How to Choose a Tax Preparer

You have to file your taxes every year, so you either have to do it yourself or hire someone else to do it for you. Statistics show that about one-half of all individual tax returns filed are self-prepared. With the excellent and inexpensive software available today, self-preparation may often be the cheapest and easiest way to get the job done. If your return is reasonably simple and you are confident in your ability to read and follow instructions, you will probably achieve similar results as you would with a professional tax preparer. If you self-prepare, you could ask a professional for a quick and inexpensive review of your completed return to be sure you didn't miss something really important. Some clients ask us to review their self-prepared returns every three years. In this way, any errors discovered may be corrected by filing an amended return within the 3-year statute of limitations.

Of course, being in the Tax Preparation business, we believe that most taxpayers can benefit from using a professional preparer. You may choose to use a professional preparer because your return is too challenging for you, because you want the extra protection in dealing with the IRS, or you just want to save the time. Whatever the reason, here are our recommendations for selecting a tax preparer:

Ask friends and colleagues for referrals

Ask a lot of people. Don't just take the first name that comes along. Consider carefully the credibility of the person making the recommendation. Seek out the opinion of people whom you respect and trust. This might mean that you go beyond your circle of friends if they are not sophisticated about money. Do you have an uncle or business associate who seems to be good with money? How about your banker, your doctor, or your employer? Ask questions about their tax preparer and listen closely to the answers. A referral should be positive and backed up with a good reason. "I go to them because they do my father's taxes" is not really a referral. Keep getting referrals until someone's name starts popping up over and over. Then you've found someone local who is really doing a good job.

Interview your preparer

Have some questions ready to ask. How long have you been in practice? How many clients do you have? How large is your staff? What is your turn-around time? What is your educational background? How much additional training do you get every year? How many audits have you been to and what were the results? And most importantly, what are your fees and when is payment due? Look for honest and forthcoming answers to your questions. If you get the sense that anything is being held back, you might be right. Get a feel for how well you will be able to work with this person. You, the customer, are entitled to patience, courtesy, and respect.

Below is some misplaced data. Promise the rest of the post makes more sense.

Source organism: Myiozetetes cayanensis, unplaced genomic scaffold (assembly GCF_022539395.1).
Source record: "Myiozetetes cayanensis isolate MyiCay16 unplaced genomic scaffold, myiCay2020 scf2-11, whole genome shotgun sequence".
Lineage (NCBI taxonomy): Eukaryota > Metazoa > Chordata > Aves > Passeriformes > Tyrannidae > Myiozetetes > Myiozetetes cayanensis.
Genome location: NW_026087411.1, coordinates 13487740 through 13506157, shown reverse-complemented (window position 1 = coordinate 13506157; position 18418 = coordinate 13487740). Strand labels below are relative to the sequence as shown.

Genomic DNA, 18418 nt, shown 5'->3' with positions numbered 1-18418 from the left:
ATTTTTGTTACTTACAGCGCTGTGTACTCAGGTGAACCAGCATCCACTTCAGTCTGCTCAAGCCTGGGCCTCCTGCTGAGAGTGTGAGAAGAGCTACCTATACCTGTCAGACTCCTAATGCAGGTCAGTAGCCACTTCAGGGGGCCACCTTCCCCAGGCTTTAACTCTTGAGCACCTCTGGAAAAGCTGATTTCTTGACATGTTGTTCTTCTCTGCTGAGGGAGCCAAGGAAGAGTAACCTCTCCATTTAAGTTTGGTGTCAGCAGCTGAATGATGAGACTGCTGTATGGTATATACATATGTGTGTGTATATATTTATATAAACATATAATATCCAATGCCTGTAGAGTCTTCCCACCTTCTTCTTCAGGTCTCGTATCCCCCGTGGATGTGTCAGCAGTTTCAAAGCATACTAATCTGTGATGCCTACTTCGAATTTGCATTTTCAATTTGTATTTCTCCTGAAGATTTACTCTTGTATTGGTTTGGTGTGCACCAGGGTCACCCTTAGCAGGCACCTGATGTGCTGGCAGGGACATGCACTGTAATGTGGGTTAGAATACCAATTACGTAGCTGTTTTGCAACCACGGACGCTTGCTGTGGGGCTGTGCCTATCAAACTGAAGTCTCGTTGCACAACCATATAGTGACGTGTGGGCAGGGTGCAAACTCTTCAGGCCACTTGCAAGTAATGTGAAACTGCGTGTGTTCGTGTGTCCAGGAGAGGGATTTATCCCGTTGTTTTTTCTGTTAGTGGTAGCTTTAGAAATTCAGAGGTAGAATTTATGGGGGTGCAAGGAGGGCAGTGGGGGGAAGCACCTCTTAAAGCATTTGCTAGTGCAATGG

Check references

Ask for references and call them. In particular, ask for names of people who have been audited, so you can see how capably they have been defended. The preparer should call the clients to ask their permission before allowing you to contact them. If he does not, he may have violated their confidentiality and he may violate yours. You should expect all the references to have a glowing opinion, since the preparer picked them himself.

Get a written quote for the fee

Fees vary widely from preparer to preparer and from town to town, and most preparers are reluctant to publish their fee schedules. Ask around and establish a range of fees paid by friends and colleagues with similar tax issues as yours. If your preparer falls within the range, the fee is probably reasonable. If it is low, you may wonder if the preparer is qualified. If the fee is high, ask what special qualities or services the preparer offers to justify the fees.

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